You've seen mismatched bridesmaid dresses, but suddenly, coordinators and planners are going crazy for mismatched seating and tables. "This includes how your table is set against unique floor plans," notes Jacobs. "In the same way bridesmaids went from being matchy-matchy to mismatched, wedding tables are now being adjusted."
In the past, ceremony spaces and reception venues had standardized options for seating (square, rectangular, circular, the options are endless), often without mixing and matching layouts. With unconventional reception designs on the rise, mismatched tables (some for four and others for six) not only safely reflect this time, but they photograph magnificently.
Relaxed-but-formal environments are conducive to a similar style of entertainment, which planners are now referring to as cafe or bistro-style performances. We forecast an uptick in acoustic performances, dance tributes and a variety of musical options as a 2021 wedding trend. "As a planner being forced to think outside-the-box, it's created a new excitement for ideas," says Jacobs. "We're rife with inspiration."
If you really want to lean into the cafe aesthetic at your reception, consider hiring an acoustic group or have your DJ play coffee shop songs during a "coffee hour," and completing the concept with baristas serving lattes—with alcohol or simple decaf.
For years, The Knot has seen an uptick in weekday wedding celebrations—according to the most recent The Knot Real Weddings Study, weddings outside of Saturdays already accounted for one in three nuptials—and it's a trend that will certainly rise in 2021. "I see and hope to see more wedding celebrations during the week from Monday through Thursday," says Houston-based planner Darryl Wilson of D'Concierge Events. "I've had couples save over tens of thousands of dollars moving from a Saturday to a Monday wedding as minimums shift and more negotiations are made possible for weekday celebrations."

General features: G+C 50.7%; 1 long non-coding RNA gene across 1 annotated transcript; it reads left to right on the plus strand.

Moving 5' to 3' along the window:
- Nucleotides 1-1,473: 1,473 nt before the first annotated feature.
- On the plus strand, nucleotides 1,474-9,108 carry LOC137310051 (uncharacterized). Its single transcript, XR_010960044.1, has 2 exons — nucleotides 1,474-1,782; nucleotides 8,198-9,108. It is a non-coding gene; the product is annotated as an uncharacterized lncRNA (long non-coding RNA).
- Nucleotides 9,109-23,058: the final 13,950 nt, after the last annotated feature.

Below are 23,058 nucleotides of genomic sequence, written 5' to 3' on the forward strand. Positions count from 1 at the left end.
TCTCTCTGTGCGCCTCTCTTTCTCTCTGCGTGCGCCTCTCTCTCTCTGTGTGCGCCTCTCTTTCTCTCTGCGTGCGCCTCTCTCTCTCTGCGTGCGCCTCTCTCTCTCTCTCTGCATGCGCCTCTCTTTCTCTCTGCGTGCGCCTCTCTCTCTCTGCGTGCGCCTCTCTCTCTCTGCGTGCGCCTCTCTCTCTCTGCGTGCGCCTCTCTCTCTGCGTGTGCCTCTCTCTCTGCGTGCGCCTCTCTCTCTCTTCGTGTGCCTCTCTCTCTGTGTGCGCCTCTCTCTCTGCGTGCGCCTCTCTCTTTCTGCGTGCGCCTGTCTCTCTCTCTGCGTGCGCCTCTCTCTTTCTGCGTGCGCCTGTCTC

For couples who are currently weighing this option, Moore says there's a likelihood that your ideal venue, though originally out of budget, is within reach. "You may have had your heart set on a particular venue or vendors whose prices on weekends are beyond your budget," he explains. "Considering a weekday could make this vendor a possibility. And know: your family and friends will and should support you no matter what day you choose."
In total, 2021 wedding trends—reflective of more intimate affairs—are all about going deep on the details and accompanying experiences. Why not include an element of surprise or spontaneity? Whether it's having a mentalist perform or asking a celeb to sing your first dance song over Zoom, the options to delight your guests are endless.
"When you have a smaller wedding, you're reducing the way you would a sauce. It becomes tastier," says Masson. "When you reduce the guests you have, you can afford to enjoy more and focus on the smaller details… by incorporating components of couples' personalities that might be completely untraditional, but in the same vein seen and enjoyed as spontaneous. Guests love spontaneity. With smaller weddings, you take the time to actually figure out what you want and with less production. You're able to create something so incredibly delicious that's effortless and magical for everyone involved."